E Pluribus Unum Part 2

Context matters if we wish to evaluate superiority between different people. If I compare a sprinter to an accountant, I would find the sprinter superior on the track and the accountant superior at tax time. But when whites established themselves as superior to blacks, or males to females, or heterosexuals to homosexuals, they didn’t go quality by quality making evaluations and find the dominant group better in each. They did it wholesale. Herein lies another fallacy of superiority. We can establish difference by simple observation and the gathering of data. But from individual to individual, there are such huge amounts of qualitative differences and comparative advantages that to try to establish a global (ie not contextual like the sprinter and accountant example was) superiority is absolutely meaningless. Trying to do so using context on a group-to-group scale is beyond meaningless—it’s absolutely absurd. There are far too many variables with which to contend.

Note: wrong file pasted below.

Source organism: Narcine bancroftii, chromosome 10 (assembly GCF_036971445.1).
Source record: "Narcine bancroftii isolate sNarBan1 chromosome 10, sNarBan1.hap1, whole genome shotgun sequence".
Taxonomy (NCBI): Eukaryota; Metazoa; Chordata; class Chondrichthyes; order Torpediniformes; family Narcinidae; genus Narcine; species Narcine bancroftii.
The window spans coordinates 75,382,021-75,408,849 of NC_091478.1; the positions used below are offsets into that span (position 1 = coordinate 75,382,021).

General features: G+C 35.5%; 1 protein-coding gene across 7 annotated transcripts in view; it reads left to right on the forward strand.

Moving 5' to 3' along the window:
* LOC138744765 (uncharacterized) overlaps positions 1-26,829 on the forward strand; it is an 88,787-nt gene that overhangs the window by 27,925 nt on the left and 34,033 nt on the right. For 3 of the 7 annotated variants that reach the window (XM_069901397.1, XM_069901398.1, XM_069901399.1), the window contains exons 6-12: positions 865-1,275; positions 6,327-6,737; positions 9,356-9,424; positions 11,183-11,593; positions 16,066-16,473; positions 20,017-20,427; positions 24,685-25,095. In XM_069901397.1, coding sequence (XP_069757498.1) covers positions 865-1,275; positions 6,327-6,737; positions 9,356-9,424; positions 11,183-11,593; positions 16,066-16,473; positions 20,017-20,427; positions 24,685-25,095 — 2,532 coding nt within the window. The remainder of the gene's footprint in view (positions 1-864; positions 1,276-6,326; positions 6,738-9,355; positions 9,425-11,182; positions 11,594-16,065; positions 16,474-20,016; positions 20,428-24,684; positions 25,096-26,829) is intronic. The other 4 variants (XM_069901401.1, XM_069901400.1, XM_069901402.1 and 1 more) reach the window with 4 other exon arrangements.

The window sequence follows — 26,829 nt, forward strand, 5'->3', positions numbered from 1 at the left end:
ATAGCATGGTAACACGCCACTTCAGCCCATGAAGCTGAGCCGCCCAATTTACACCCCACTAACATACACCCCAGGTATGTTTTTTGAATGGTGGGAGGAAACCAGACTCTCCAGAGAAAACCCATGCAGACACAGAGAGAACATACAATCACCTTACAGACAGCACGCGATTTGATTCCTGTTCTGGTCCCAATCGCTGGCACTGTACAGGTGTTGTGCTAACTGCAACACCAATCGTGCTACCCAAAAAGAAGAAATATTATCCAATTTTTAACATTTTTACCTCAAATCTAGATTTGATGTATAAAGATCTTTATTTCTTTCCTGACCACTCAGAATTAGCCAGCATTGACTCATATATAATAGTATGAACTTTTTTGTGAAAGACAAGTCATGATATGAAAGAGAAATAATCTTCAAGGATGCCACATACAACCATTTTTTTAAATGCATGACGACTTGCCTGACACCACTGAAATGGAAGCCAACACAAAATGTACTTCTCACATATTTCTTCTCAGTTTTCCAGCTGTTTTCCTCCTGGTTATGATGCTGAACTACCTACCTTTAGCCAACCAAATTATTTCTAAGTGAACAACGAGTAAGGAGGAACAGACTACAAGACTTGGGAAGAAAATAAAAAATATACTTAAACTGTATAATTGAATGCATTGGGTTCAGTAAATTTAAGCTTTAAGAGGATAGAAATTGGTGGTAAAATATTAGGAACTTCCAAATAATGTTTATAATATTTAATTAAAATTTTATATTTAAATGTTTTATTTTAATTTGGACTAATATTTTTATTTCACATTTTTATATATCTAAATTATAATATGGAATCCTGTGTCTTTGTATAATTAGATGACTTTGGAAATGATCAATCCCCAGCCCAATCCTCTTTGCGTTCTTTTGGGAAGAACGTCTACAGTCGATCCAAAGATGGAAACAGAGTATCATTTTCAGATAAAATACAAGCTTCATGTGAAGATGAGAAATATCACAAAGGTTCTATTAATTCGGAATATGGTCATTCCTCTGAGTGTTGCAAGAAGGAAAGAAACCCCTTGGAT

But supremacists don’t worry much about making sense. The criteria supremacists use to assign superiority among disparate peoples are tied more to biases than to contextual considerations. Sloppy Logic is engaged along with his first cousin Circular Reasoning. Dominant groups decide they are superior because they are dominant. (They also justify their dominance by reference to their superiority, another set of relations that is actually unrelated, but I will return to this idea later.) They also reason from their values not taking into consideration whether those values are shared by those being evaluated. They say, “Those people do x when doing y is clearly superior.” But “those people” haven’t accepted that y is better. Given their context, x is superior. And this isn’t some foolish misunderstanding—in many cases, quality x has worked to a group’s advantage for generations, centuries, perhaps eons. So x clearly works for them or it could have never become widespread to begin with. The dominant group applies their own specific standard (y) to the subordinate group as though it were universal and not specific to their context. (And they usually malign practice “x” in the process.) But that doesn’t work because people are different. And, far from implying supremacy, difference complicates it—makes it more difficult to assign. Because if a quality you value is not valued in my world—if the quality that works in your world hasn’t been shown to work in mine— how can you use my lack of that quality to condemn me? So, it’s clear that difference doesn’t require superiority. It almost prohibits it. Like the long used phrase “comparing apples and oranges,” assigning superiority to things that are at root dissimilar seems at best misguided and at worst futile and perhaps even dishonest. We tie those together, usually for very poor reasons. We are all guilty of this kind of bad reasoning, but when people in a dominant cultural group do it, it has some pretty bad results for the people in the minority.